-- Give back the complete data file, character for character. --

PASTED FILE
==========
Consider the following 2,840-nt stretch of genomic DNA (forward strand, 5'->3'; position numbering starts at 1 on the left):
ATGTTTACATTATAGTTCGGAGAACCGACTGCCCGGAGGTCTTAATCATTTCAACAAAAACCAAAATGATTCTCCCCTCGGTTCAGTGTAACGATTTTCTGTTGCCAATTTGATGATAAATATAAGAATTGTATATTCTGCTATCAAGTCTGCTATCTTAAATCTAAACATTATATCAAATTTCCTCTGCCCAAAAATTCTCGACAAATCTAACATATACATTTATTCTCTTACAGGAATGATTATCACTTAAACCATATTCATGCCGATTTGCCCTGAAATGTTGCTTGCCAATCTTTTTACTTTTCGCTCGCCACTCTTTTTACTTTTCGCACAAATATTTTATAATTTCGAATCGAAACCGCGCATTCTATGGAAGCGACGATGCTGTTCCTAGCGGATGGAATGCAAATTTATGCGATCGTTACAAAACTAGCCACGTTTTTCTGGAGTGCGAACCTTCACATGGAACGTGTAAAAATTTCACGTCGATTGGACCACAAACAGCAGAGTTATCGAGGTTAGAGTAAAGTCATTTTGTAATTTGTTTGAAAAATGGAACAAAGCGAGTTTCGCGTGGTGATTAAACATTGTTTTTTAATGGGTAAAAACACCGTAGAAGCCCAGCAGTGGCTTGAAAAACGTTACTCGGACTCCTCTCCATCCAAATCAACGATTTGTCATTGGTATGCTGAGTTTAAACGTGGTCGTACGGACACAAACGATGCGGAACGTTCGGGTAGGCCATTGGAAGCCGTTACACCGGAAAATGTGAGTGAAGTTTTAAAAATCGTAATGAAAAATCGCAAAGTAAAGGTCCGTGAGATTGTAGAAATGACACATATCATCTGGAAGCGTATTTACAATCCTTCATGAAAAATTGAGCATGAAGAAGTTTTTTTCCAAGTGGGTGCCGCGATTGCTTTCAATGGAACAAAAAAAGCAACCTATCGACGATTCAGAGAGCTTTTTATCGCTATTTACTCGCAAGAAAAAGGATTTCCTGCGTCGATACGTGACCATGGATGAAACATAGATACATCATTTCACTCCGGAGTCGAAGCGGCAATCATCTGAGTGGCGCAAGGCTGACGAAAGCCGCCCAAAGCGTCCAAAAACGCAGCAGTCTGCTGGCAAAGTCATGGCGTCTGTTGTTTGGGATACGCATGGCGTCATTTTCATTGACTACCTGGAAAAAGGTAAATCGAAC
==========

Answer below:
Consider the following 2,840-nt stretch of genomic DNA (forward strand, 5'->3'; position numbering starts at 1 on the left):
ATGTTTACATTATAGTTCGGAGAACCGACTGCCCGGAGGTCTTAATCATTTCAACAAAAACCAAAATGATTCTCCCCTCGGTTCAGTGTAACGATTTTCTGTTGCCAATTTGATGATAAATATAAGAATTGTATATTCTGCTATCAAGTCTGCTATCTTAAATCTAAACATTATATCAAATTTCCTCTGCCCAAAAATTCTCGACAAATCTAACATATACATTTATTCTCTTACAGGAATGATTATCACTTAAACCATATTCATGCCGATTTGCCCTGAAATGTTGCTTGCCAATCTTTTTACTTTTCGCTCGCCACTCTTTTTACTTTTCGCACAAATATTTTATAATTTCGAATCGAAACCGCGCATTCTATGGAAGCGACGATGCTGTTCCTAGCGGATGGAATGCAAATTTATGCGATCGTTACAAAACTAGCCACGTTTTTCTGGAGTGCGAACCTTCACATGGAACGTGTAAAAATTTCACGTCGATTGGACCACAAACAGCAGAGTTATCGAGGTTAGAGTAAAGTCATTTTGTAATTTGTTTGAAAAATGGAACAAAGCGAGTTTCGCGTGGTGATTAAACATTGTTTTTTAATGGGTAAAAACACCGTAGAAGCCCAGCAGTGGCTTGAAAAACGTTACTCGGACTCCTCTCCATCCAAATCAACGATTTGTCATTGGTATGCTGAGTTTAAACGTGGTCGTACGGACACAAACGATGCGGAACGTTCGGGTAGGCCATTGGAAGCCGTTACACCGGAAAATGTGAGTGAAGTTTTAAAAATCGTAATGAAAAATCGCAAAGTAAAGGTCCGTGAGATTGTAGAAATGACACATATCATCTGGAAGCGTATTTACAATCCTTCATGAAAAATTGAGCATGAAGAAGTTTTTTTCCAAGTGGGTGCCGCGATTGCTTTCAATGGAACAAAAAAAGCAACCTATCGACGATTCAGAGAGCTTTTTATCGCTATTTACTCGCAAGAAAAAGGATTTCCTGCGTCGATACGTGACCATGGATGAAACATAGATACATCATTTCACTCCGGAGTCGAAGCGGCAATCATCTGAGTGGCGCAAGGCTGACGAAAGCCGCCCAAAGCGTCCAAAAACGCAGCAGTCTGCTGGCAAAGTCATGGCGTCTGTTGTTTGGGATACGCATGGCGTCATTTTCATTGACTACCTGGAAAAAGGTAAATCGAAC